The most common reason why a contractor is unable to obtain an extension of time or recover additional costs for delays and disruptions to a project is that there is insufficient evidence to support its claim. While it may be possible to support a claim with evidence created after the event, such as witness statements and retrospective analysis, these will be of little help if they are not based on contemporaneous records of what happened at a particular time.  

It is therefore vitally important to establishing a proper system on site for keeping records of events and their effects as they occur. But what kind of records do you need to keep?  

The type of records that need to be kept will be a combination of records that relate to specific problems as they occur, and those records that should be regularly kept on all projects.  

Check the contract  

Some contracts contain provisions for keeping specific records when particular problems arise. The FIDIC 1999 model forms provide that contemporary records should be kept for all claims for additional time and cost: Clause 20.1 requires the Contractor to give the Engineer1 notice of all claims and keep "such contemporary records as may be necessary to substantiate any claim". The Engineer may monitor the record keeping, may ask for specific records to be kept, and is entitled to inspect, or ask for copies, of the relevant documents. The Contractor has to issue a "fully detailed" claim which includes "full supporting particulars of the basis of the claim and of extensions of time and/or additional payment claimed". If the event or circumstances giving rise to the claim has a continuing effect then the Contractor has to issue interim claims on a monthly basis together with further particulars.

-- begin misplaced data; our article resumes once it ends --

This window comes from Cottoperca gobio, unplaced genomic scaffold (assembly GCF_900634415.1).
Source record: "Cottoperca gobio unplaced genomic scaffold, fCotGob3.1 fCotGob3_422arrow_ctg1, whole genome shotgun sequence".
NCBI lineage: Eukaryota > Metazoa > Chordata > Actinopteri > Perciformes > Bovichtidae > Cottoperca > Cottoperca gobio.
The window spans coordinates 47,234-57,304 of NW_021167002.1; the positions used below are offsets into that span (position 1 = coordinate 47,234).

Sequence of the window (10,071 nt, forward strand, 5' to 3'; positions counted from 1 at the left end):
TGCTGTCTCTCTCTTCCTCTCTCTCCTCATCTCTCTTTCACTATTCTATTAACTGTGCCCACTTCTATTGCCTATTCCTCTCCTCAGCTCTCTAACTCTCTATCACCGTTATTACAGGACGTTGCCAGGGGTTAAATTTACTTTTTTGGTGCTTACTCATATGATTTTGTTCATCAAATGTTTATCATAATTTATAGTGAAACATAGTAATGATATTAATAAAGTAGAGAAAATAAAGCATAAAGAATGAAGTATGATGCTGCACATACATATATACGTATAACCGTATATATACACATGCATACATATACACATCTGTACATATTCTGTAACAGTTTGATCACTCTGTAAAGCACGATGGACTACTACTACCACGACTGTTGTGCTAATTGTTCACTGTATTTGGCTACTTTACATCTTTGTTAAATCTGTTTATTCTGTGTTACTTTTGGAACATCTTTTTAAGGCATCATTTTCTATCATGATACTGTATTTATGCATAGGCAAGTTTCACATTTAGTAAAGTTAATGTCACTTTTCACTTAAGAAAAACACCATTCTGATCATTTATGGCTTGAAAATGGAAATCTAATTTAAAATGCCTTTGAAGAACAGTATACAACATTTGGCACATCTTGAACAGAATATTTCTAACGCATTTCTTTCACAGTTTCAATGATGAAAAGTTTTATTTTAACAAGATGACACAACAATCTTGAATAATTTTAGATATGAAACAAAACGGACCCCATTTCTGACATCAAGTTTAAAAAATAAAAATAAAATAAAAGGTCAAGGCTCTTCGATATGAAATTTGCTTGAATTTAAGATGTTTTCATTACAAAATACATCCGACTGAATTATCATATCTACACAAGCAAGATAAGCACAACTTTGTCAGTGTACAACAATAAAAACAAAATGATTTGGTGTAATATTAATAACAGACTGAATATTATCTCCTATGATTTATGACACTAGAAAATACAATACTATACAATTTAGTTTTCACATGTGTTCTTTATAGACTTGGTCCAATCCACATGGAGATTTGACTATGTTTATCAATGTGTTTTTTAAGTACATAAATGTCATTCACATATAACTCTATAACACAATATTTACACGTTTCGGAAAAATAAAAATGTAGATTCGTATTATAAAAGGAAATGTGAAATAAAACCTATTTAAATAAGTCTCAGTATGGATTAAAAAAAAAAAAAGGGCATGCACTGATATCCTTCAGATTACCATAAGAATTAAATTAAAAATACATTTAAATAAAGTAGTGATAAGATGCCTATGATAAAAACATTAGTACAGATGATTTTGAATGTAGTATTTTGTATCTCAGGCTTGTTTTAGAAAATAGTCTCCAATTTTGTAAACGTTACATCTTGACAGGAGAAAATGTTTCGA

A well administered contract under FIDIC 1999 model form should therefore result in all contemporary records being available to support the contractor's claims.  

In AG Falkland Islands v Gordon Forbes, the term 'contemporary records' was held to mean "original or primary documents, or copies thereof, produced or prepared at or about the time giving rise to a claim, whether by or for the contractor or employer"2 . The emphasis is therefore on the immediacy of the documents to the event or circumstances. The documents can be letters, notices, photographs, site diaries, invoices, labour records etc, but they must be created at or around the time the problem arose and its effects were felt.  

Beware of contract clauses that provide that the contractor's entitlement to an extension of time or additional cost is conditional upon the contractor keeping contemporary records. In the same case of Forbes, the court held that in the context of Clause 53 of FIDIC Red Book 4th Edition, if there were no contemporary records to support the claim then the claim would fail; the contractor was not entitled to rely on witness statements produced after the event to fill the gaps where contemporary records had not been kept.